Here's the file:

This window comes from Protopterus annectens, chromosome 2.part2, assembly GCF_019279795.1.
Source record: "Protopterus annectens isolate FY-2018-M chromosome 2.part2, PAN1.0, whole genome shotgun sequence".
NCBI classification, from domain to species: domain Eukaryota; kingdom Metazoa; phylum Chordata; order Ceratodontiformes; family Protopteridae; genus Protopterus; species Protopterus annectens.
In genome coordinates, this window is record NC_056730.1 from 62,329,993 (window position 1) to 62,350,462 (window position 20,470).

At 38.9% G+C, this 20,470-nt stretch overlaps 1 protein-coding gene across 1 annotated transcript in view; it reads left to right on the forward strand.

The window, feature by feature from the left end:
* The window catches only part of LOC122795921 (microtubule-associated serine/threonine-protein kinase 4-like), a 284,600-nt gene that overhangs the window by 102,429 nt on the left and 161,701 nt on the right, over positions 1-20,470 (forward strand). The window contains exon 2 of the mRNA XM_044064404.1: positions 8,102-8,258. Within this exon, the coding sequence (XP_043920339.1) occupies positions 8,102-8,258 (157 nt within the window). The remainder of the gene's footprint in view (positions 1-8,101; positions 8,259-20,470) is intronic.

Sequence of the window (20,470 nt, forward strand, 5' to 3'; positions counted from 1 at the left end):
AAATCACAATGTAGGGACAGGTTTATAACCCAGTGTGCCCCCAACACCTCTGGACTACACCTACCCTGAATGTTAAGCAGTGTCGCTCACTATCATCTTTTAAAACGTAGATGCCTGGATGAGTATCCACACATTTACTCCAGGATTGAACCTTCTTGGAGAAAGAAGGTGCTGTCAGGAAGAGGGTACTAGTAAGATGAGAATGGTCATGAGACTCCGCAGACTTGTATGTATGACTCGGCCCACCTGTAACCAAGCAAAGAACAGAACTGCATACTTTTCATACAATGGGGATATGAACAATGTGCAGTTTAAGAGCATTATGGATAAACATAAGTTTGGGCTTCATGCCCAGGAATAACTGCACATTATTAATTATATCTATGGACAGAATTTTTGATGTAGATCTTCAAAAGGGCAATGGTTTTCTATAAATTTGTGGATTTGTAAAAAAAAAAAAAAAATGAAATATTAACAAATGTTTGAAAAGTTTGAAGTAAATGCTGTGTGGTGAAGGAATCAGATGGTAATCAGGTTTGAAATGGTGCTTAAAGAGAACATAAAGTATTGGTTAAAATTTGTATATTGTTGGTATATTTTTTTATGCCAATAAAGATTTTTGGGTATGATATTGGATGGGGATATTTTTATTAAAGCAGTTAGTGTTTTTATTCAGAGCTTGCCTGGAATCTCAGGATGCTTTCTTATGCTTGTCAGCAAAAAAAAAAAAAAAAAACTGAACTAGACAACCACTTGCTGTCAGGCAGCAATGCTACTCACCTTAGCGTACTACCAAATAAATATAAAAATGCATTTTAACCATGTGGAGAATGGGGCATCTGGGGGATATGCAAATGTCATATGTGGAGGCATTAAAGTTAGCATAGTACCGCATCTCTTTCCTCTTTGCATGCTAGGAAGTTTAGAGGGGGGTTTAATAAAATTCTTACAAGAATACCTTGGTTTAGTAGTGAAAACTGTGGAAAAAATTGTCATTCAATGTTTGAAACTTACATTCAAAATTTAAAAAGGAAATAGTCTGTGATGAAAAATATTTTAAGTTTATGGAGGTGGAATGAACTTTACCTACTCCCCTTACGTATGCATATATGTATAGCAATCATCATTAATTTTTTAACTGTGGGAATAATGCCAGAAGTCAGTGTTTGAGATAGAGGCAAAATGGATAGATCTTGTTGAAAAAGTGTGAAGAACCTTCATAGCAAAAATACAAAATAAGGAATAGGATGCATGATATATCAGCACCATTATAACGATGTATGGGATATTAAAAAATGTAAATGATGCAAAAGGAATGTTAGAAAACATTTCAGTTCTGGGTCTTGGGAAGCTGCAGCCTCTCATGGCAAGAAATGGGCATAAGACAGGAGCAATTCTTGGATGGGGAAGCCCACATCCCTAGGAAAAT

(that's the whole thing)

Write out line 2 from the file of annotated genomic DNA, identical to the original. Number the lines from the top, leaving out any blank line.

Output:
Source record: "Protopterus annectens isolate FY-2018-M chromosome 2.part2, PAN1.0, whole genome shotgun sequence".